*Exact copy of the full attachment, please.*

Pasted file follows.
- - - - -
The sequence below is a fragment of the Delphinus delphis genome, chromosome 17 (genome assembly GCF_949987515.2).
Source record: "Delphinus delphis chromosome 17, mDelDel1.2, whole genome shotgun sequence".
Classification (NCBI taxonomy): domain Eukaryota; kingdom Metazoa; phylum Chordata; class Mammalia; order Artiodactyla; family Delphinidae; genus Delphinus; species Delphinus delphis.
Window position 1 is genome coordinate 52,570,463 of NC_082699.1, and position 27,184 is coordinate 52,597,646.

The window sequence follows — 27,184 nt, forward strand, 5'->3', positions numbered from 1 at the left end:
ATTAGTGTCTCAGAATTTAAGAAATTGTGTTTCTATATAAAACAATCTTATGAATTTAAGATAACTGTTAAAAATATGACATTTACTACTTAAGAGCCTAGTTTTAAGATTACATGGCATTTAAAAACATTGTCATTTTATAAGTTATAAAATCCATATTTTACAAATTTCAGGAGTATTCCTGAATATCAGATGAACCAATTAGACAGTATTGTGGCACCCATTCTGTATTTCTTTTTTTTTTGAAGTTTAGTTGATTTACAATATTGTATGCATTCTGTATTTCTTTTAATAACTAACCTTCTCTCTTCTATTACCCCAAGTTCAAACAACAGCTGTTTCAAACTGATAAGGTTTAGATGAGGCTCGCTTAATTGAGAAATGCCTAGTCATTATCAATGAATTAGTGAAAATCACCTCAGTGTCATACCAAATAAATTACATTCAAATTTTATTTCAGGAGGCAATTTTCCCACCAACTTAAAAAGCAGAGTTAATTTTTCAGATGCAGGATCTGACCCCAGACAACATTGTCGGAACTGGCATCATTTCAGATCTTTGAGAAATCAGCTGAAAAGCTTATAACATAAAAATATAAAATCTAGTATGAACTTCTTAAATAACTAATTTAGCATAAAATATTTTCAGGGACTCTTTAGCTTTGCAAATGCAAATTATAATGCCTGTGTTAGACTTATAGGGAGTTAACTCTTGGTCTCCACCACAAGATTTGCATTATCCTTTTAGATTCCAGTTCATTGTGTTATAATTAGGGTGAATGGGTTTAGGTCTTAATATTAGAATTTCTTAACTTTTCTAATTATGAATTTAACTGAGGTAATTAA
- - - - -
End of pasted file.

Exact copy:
The sequence below is a fragment of the Delphinus delphis genome, chromosome 17 (genome assembly GCF_949987515.2).
Source record: "Delphinus delphis chromosome 17, mDelDel1.2, whole genome shotgun sequence".
Classification (NCBI taxonomy): domain Eukaryota; kingdom Metazoa; phylum Chordata; class Mammalia; order Artiodactyla; family Delphinidae; genus Delphinus; species Delphinus delphis.
Window position 1 is genome coordinate 52,570,463 of NC_082699.1, and position 27,184 is coordinate 52,597,646.

The window sequence follows — 27,184 nt, forward strand, 5'->3', positions numbered from 1 at the left end:
ATTAGTGTCTCAGAATTTAAGAAATTGTGTTTCTATATAAAACAATCTTATGAATTTAAGATAACTGTTAAAAATATGACATTTACTACTTAAGAGCCTAGTTTTAAGATTACATGGCATTTAAAAACATTGTCATTTTATAAGTTATAAAATCCATATTTTACAAATTTCAGGAGTATTCCTGAATATCAGATGAACCAATTAGACAGTATTGTGGCACCCATTCTGTATTTCTTTTTTTTTTGAAGTTTAGTTGATTTACAATATTGTATGCATTCTGTATTTCTTTTAATAACTAACCTTCTCTCTTCTATTACCCCAAGTTCAAACAACAGCTGTTTCAAACTGATAAGGTTTAGATGAGGCTCGCTTAATTGAGAAATGCCTAGTCATTATCAATGAATTAGTGAAAATCACCTCAGTGTCATACCAAATAAATTACATTCAAATTTTATTTCAGGAGGCAATTTTCCCACCAACTTAAAAAGCAGAGTTAATTTTTCAGATGCAGGATCTGACCCCAGACAACATTGTCGGAACTGGCATCATTTCAGATCTTTGAGAAATCAGCTGAAAAGCTTATAACATAAAAATATAAAATCTAGTATGAACTTCTTAAATAACTAATTTAGCATAAAATATTTTCAGGGACTCTTTAGCTTTGCAAATGCAAATTATAATGCCTGTGTTAGACTTATAGGGAGTTAACTCTTGGTCTCCACCACAAGATTTGCATTATCCTTTTAGATTCCAGTTCATTGTGTTATAATTAGGGTGAATGGGTTTAGGTCTTAATATTAGAATTTCTTAACTTTTCTAATTATGAATTTAACTGAGGTAATTAA